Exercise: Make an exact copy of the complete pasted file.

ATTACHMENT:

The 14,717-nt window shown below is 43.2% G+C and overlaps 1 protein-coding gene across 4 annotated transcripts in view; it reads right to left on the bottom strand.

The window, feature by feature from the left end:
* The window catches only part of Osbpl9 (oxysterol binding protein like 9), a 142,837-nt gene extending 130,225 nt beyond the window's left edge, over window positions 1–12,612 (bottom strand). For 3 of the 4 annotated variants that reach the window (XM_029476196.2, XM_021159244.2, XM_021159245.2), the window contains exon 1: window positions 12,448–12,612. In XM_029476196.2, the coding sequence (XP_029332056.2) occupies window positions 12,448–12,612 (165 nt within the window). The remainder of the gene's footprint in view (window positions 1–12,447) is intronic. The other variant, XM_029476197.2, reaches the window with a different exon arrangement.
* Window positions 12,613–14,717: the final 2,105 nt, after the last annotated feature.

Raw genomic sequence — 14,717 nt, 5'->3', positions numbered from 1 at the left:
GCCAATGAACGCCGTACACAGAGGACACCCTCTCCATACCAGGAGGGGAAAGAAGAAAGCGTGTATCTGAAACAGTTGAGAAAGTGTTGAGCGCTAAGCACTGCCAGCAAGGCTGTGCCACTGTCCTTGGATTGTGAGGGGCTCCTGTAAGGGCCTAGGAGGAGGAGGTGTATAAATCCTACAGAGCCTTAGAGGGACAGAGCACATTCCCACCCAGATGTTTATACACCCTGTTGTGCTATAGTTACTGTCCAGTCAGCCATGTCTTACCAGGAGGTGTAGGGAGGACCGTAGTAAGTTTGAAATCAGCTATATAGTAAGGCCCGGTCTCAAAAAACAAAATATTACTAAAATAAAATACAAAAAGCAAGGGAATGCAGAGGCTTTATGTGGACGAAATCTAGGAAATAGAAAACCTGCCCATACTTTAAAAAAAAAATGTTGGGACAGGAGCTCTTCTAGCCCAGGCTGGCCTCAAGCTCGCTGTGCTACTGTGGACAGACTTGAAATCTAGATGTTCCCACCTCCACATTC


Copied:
The 14,717-nt window shown below is 43.2% G+C and overlaps 1 protein-coding gene across 4 annotated transcripts in view; it reads right to left on the bottom strand.

The window, feature by feature from the left end:
* The window catches only part of Osbpl9 (oxysterol binding protein like 9), a 142,837-nt gene extending 130,225 nt beyond the window's left edge, over window positions 1–12,612 (bottom strand). For 3 of the 4 annotated variants that reach the window (XM_029476196.2, XM_021159244.2, XM_021159245.2), the window contains exon 1: window positions 12,448–12,612. In XM_029476196.2, the coding sequence (XP_029332056.2) occupies window positions 12,448–12,612 (165 nt within the window). The remainder of the gene's footprint in view (window positions 1–12,447) is intronic. The other variant, XM_029476197.2, reaches the window with a different exon arrangement.
* Window positions 12,613–14,717: the final 2,105 nt, after the last annotated feature.

Raw genomic sequence — 14,717 nt, 5'->3', positions numbered from 1 at the left:
GCCAATGAACGCCGTACACAGAGGACACCCTCTCCATACCAGGAGGGGAAAGAAGAAAGCGTGTATCTGAAACAGTTGAGAAAGTGTTGAGCGCTAAGCACTGCCAGCAAGGCTGTGCCACTGTCCTTGGATTGTGAGGGGCTCCTGTAAGGGCCTAGGAGGAGGAGGTGTATAAATCCTACAGAGCCTTAGAGGGACAGAGCACATTCCCACCCAGATGTTTATACACCCTGTTGTGCTATAGTTACTGTCCAGTCAGCCATGTCTTACCAGGAGGTGTAGGGAGGACCGTAGTAAGTTTGAAATCAGCTATATAGTAAGGCCCGGTCTCAAAAAACAAAATATTACTAAAATAAAATACAAAAAGCAAGGGAATGCAGAGGCTTTATGTGGACGAAATCTAGGAAATAGAAAACCTGCCCATACTTTAAAAAAAAAATGTTGGGACAGGAGCTCTTCTAGCCCAGGCTGGCCTCAAGCTCGCTGTGCTACTGTGGACAGACTTGAAATCTAGATGTTCCCACCTCCACATTC